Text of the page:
The resulting broken back led to unemployment. “I couldn’t go back to work in the woods. I was on food stamps and had two kids to support. I remember thinking, ‘What the hell am I going to do?’” he recalled.

In a twist of fate, Miller met a friend of his father’s who’d heard of his bad luck. The man offered to teach Miller how to be an audiometric technician. “That basically means you sell and fit hearing aids. I didn’t have a college degree, but he told me I didn’t have to, I just had to work under his supervision for a year,” Miller said.

It only took a week of work for Miller to realize he had a talent for sales. Just two years later he had worked up to being the Regional Manager of the Miracle Ear Hearing Aid Company and was one of the top 12 sales representatives in the nation.

A few years after that, the National Sales Director job came open, and Miller applied. “I’ll be darned if I didn’t get the promotion,” he laughed. Soon he was living in Minneapolis, working out of a corner office on the seventh floor. While his career was thriving, Miller himself was dying on the vine.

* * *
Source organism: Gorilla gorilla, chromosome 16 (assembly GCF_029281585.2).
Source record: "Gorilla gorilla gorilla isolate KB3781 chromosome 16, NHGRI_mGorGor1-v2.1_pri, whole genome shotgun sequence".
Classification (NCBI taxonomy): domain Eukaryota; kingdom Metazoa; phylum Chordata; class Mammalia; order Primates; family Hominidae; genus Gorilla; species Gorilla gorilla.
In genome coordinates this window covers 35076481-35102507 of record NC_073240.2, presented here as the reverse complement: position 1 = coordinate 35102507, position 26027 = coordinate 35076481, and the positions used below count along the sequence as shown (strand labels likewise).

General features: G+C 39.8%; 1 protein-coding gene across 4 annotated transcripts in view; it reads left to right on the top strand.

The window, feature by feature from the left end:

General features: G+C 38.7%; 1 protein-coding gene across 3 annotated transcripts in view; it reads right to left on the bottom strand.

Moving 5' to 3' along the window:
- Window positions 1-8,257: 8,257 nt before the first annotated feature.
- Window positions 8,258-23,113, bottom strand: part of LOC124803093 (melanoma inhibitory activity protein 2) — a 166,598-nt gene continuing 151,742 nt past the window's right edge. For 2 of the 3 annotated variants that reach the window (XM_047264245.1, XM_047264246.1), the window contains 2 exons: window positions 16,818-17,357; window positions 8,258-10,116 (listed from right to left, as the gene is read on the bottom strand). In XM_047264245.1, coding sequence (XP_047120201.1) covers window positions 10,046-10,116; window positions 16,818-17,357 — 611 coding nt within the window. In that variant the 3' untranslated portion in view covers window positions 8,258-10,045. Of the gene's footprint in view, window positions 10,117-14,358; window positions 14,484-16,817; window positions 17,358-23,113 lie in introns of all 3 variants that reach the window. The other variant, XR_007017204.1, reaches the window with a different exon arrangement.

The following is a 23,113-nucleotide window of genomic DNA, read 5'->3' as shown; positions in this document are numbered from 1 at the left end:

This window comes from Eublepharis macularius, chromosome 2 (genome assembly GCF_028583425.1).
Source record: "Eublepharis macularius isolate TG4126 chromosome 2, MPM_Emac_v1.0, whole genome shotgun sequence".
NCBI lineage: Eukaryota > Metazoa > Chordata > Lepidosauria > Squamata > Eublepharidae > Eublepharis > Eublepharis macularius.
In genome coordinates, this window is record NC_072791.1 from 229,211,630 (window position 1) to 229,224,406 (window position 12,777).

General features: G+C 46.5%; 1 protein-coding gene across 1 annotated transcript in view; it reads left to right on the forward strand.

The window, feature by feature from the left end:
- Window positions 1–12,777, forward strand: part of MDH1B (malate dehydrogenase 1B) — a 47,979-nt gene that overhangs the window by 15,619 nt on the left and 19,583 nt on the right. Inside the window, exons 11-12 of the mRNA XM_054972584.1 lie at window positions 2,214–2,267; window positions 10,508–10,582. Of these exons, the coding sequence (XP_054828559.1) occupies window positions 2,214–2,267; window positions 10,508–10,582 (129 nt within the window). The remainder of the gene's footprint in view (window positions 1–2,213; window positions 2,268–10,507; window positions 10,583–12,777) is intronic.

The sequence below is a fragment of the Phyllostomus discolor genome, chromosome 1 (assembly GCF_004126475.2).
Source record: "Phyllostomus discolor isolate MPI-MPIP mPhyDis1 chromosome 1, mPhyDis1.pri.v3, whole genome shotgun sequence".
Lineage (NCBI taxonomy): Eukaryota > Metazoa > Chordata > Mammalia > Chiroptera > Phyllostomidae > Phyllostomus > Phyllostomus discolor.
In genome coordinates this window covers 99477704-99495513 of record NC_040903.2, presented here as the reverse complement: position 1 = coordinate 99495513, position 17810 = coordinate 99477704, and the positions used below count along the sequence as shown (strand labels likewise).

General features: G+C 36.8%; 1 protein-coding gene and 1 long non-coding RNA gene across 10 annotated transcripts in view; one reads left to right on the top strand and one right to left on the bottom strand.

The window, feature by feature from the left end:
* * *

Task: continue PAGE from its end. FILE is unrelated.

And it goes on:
“I’m a team roper. I grew up in the country, but my horse was 50 miles away in a stable and I never got time to ride him. I took a Western Horseman magazine with me to work one day, made a list of every company that I might want to work for, wrote up a resume, and sent it out,” he said. “I got a call from Montana Silversmiths back in my home state. I interviewed for the job and got it.”

Miller has worked for Montana Silversmiths for nearly 30 years. He started his career as the Vice President of National Sales and Marketing. While he’s handed over the reins for most of his duties, he’s still an Ambassador at Large for the company. “I think my biggest claim-to-fame there is that I put together one of the best sales rep forces in the industry, so much so that I was approached by other major western industry companies to help with their sales staff,” he shared.

The Art

Miller never pursued art as a career, but he couldn’t help indulging in his hobby. “I can’t even tell you how many pictures I’ve given away. Drawings, paintings, you name it,” he laughed. If you find him sitting still for more than a minute, he’s likely roughing something out. “I’ve spent several long conference calls doing sketches.”

He had no formal training in art, but if he begins to question his ability, he reminds himself of Charlie Russell, a well-known American artist of the old American West. “Charlie Russell never had a lesson in his life, and he was able to do it. He’s my hero. I have read everything about him and know the names of most of his paintings. I was actually born on the same date he died, just different years, of course. I always say I hope I got a little piece of him,” Miller shared.